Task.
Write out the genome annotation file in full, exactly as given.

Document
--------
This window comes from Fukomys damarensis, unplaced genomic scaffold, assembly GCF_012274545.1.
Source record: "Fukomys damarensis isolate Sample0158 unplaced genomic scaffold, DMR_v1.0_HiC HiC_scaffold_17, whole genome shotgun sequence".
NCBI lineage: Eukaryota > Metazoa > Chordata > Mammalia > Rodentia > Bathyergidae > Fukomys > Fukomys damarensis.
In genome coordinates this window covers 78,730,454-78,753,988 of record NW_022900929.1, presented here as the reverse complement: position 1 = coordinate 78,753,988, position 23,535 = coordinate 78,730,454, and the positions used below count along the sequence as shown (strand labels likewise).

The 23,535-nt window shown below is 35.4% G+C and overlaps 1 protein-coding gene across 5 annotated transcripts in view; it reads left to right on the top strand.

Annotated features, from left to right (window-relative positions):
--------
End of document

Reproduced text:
This window comes from Fukomys damarensis, unplaced genomic scaffold, assembly GCF_012274545.1.
Source record: "Fukomys damarensis isolate Sample0158 unplaced genomic scaffold, DMR_v1.0_HiC HiC_scaffold_17, whole genome shotgun sequence".
NCBI lineage: Eukaryota > Metazoa > Chordata > Mammalia > Rodentia > Bathyergidae > Fukomys > Fukomys damarensis.
In genome coordinates this window covers 78,730,454-78,753,988 of record NW_022900929.1, presented here as the reverse complement: position 1 = coordinate 78,753,988, position 23,535 = coordinate 78,730,454, and the positions used below count along the sequence as shown (strand labels likewise).

The 23,535-nt window shown below is 35.4% G+C and overlaps 1 protein-coding gene across 5 annotated transcripts in view; it reads left to right on the top strand.

Annotated features, from left to right (window-relative positions):